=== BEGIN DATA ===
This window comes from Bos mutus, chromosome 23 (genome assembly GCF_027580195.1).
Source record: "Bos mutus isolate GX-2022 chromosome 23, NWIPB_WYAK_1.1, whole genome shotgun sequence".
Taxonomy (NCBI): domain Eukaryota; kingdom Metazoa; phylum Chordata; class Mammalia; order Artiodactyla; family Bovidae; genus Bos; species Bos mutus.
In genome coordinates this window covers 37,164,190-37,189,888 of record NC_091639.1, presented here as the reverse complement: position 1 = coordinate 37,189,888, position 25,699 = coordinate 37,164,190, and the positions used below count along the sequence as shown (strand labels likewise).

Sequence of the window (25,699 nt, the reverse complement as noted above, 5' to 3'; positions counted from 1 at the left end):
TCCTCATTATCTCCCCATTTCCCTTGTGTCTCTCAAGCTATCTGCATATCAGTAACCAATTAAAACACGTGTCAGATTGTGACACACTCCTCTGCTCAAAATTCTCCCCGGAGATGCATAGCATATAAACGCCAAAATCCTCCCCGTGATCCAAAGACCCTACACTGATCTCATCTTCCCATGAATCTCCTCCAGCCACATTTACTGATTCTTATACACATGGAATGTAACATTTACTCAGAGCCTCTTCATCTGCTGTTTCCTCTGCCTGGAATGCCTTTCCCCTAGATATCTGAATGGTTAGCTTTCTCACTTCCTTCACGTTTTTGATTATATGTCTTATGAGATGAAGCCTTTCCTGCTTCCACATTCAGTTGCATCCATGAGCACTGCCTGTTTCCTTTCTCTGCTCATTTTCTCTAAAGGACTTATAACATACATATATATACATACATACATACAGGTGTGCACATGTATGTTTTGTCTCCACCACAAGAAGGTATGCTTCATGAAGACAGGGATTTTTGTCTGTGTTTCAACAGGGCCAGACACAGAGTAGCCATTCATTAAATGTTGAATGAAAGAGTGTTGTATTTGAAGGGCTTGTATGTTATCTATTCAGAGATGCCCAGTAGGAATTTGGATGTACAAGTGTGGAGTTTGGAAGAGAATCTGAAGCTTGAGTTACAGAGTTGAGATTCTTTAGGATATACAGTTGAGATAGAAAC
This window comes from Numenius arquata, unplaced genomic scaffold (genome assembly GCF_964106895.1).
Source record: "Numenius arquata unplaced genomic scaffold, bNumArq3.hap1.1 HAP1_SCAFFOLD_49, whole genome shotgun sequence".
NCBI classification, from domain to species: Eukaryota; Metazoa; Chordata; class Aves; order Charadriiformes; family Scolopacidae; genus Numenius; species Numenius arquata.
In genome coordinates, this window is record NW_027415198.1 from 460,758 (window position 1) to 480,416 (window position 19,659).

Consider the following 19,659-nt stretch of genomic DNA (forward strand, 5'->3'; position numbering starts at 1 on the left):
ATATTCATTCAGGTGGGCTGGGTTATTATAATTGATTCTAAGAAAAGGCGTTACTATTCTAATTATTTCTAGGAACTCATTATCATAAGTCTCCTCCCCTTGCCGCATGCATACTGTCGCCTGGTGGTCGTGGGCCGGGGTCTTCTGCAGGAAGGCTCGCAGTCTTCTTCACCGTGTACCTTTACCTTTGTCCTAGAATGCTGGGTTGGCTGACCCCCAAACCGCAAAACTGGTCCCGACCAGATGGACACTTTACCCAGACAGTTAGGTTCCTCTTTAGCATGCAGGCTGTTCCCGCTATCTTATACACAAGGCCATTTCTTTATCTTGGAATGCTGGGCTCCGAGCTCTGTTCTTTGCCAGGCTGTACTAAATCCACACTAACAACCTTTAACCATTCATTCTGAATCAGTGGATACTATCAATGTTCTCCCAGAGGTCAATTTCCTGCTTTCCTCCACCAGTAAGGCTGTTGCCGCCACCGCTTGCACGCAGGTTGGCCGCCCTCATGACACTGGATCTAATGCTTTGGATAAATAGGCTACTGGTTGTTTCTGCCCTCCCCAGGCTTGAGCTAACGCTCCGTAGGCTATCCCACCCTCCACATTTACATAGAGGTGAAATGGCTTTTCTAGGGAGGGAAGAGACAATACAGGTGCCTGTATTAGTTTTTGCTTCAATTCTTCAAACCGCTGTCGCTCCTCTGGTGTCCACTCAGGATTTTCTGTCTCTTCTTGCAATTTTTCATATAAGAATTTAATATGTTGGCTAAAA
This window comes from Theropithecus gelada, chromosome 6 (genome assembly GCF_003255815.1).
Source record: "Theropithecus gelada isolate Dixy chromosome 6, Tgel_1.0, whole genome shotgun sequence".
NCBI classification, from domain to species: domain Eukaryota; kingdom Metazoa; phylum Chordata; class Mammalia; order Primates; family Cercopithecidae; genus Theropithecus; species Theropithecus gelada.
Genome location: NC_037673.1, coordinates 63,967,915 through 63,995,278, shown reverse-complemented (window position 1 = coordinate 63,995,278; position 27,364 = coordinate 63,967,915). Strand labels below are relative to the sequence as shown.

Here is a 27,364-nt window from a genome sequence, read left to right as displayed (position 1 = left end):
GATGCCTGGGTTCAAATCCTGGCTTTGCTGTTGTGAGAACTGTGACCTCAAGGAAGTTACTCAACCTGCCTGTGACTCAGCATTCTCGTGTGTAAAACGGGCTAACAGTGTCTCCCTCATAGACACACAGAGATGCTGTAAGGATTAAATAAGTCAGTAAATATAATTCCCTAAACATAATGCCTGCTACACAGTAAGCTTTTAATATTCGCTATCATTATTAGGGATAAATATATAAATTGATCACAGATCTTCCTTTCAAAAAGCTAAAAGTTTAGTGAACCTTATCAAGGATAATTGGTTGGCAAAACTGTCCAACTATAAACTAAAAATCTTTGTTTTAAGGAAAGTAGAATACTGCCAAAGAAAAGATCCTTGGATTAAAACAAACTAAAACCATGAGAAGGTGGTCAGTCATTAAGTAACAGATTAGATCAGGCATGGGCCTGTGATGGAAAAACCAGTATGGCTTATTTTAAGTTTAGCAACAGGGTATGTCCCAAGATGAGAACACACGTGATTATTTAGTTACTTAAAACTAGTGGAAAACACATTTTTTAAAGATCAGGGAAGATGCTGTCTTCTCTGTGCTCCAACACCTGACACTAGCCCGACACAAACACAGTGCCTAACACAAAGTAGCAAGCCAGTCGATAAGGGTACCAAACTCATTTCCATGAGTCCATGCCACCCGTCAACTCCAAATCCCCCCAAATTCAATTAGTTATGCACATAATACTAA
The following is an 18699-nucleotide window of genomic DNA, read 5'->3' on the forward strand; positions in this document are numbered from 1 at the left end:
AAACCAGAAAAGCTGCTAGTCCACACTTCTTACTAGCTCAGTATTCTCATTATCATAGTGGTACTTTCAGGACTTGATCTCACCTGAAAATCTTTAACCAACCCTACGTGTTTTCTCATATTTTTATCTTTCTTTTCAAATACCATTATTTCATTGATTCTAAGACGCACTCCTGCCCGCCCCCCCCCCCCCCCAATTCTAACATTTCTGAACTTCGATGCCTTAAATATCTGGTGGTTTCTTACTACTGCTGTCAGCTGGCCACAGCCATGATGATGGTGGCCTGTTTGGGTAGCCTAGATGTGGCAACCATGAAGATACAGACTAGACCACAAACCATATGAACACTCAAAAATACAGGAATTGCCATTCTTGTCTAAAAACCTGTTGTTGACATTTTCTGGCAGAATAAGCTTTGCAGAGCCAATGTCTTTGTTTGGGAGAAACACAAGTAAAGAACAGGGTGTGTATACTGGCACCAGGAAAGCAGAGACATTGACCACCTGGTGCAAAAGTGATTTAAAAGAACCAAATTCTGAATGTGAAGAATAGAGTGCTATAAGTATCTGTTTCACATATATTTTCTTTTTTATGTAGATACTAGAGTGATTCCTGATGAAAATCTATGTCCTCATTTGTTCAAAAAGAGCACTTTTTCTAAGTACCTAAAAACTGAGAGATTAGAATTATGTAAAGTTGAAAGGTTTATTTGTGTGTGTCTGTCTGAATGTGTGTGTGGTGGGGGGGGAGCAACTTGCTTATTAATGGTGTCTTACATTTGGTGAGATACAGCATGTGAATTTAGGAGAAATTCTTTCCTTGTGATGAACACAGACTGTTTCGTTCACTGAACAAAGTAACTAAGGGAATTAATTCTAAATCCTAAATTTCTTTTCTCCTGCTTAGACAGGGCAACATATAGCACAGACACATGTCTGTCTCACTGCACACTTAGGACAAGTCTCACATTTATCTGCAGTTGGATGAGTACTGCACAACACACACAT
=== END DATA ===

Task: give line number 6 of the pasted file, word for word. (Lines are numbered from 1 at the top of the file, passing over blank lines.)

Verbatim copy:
TCCTCATTATCTCCCCATTTCCCTTGTGTCTCTCAAGCTATCTGCATATCAGTAACCAATTAAAACACGTGTCAGATTGTGACACACTCCTCTGCTCAAAATTCTCCCCGGAGATGCATAGCATATAAACGCCAAAATCCTCCCCGTGATCCAAAGACCCTACACTGATCTCATCTTCCCATGAATCTCCTCCAGCCACATTTACTGATTCTTATACACATGGAATGTAACATTTACTCAGAGCCTCTTCATCTGCTGTTTCCTCTGCCTGGAATGCCTTTCCCCTAGATATCTGAATGGTTAGCTTTCTCACTTCCTTCACGTTTTTGATTATATGTCTTATGAGATGAAGCCTTTCCTGCTTCCACATTCAGTTGCATCCATGAGCACTGCCTGTTTCCTTTCTCTGCTCATTTTCTCTAAAGGACTTATAACATACATATATATACATACATACATACAGGTGTGCACATGTATGTTTTGTCTCCACCACAAGAAGGTATGCTTCATGAAGACAGGGATTTTTGTCTGTGTTTCAACAGGGCCAGACACAGAGTAGCCATTCATTAAATGTTGAATGAAAGAGTGTTGTATTTGAAGGGCTTGTATGTTATCTATTCAGAGATGCCCAGTAGGAATTTGGATGTACAAGTGTGGAGTTTGGAAGAGAATCTGAAGCTTGAGTTACAGAGTTGAGATTCTTTAGGATATACAGTTGAGATAGAAAC